It wouldn't be that much bigger then Ubuntu repo anyway. All distros have to package software, and usually the same software. Mostly I think a consistent source package repo would save time packaging software that could be used making their distros better in other ways.

They would have to be sourced based packages like you said since most distros uses different package management. Thus the only time saved will be searching for the package since it will still take time to create the distro specific package and any possible patches. So in essence I don't think that much time would be saved.

Dekkon
February 17th, 2009, 04:39 AM
Actually, you can install whatever package manager you like on any distribution you like. Last I checked, Apt works perfectly fine on Fedora for example (http://fedoraproject.org/wiki/Tools/Apt).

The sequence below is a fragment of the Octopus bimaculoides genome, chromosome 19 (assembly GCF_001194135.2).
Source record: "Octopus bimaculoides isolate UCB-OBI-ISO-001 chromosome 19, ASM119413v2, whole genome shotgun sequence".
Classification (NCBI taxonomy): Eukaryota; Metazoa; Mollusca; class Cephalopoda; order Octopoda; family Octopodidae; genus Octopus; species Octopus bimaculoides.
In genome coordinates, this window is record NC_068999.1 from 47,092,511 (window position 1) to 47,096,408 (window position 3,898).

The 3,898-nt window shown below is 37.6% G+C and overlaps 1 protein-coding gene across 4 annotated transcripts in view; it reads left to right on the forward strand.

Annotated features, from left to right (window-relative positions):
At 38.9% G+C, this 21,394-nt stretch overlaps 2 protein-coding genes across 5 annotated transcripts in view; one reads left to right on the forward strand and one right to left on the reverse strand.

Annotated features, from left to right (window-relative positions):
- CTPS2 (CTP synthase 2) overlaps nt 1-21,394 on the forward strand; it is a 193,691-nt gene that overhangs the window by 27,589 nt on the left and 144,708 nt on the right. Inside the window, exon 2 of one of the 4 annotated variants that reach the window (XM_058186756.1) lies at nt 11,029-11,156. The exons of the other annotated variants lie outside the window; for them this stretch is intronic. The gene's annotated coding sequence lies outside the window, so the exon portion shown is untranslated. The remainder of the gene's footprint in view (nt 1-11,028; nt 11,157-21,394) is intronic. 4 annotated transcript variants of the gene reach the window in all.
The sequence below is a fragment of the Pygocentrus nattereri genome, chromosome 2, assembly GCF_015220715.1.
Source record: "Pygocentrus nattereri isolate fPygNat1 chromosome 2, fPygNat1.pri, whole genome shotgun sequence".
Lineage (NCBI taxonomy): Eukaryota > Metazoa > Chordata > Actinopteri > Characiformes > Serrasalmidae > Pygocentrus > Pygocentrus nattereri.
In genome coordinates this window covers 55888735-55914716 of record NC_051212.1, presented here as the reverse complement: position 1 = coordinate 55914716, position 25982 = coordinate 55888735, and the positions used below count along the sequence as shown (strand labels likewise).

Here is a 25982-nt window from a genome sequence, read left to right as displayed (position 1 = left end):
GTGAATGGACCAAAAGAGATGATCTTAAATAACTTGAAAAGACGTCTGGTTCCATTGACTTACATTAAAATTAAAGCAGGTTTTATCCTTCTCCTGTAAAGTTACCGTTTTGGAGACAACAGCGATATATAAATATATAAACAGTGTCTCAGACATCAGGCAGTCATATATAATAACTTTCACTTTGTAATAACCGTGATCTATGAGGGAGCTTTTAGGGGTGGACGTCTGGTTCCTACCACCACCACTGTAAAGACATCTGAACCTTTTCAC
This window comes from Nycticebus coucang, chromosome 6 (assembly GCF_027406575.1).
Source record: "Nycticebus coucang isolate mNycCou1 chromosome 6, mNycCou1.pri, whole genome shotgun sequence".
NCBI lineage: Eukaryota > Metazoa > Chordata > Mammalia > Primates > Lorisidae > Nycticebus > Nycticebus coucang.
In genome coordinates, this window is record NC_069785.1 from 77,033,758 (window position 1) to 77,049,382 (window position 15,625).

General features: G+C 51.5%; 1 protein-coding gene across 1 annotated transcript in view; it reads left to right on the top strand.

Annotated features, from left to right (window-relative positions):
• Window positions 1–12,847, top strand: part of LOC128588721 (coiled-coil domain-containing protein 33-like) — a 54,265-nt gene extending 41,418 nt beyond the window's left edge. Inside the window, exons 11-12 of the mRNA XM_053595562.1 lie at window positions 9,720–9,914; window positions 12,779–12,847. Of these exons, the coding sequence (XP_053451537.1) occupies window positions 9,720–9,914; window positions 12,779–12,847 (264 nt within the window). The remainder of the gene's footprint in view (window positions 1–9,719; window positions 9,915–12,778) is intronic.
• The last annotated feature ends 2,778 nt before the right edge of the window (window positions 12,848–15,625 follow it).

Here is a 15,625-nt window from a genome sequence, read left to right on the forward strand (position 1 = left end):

That's what choice is about.

Does that mean I can install .Deb on Fedora?

I wish, If only there was a way to have choice but get rid of this problem. I guess I will be dealing with this for a long time because I really believe and like what Open-Source is about.

Gen2ly
February 17th, 2009, 04:46 AM
If you don't like compiling try Gentoo

< Gentoo user. Unsure what the big deal is. Yeah you've taken to tough path and looking for a fully customizable system. That's cool, learning gcc is a task though. If you do really want a very very customized system, you might want to look at Gentoo which has a very mature compiling system.

Just my take.

cardinals_fan
February 17th, 2009, 04:48 AM
Never suggested a single packaging format, all I want is a simple way to install programs that works the same way on most distributions, the tech savvy can still use there own methods but please don't impose them on us average users.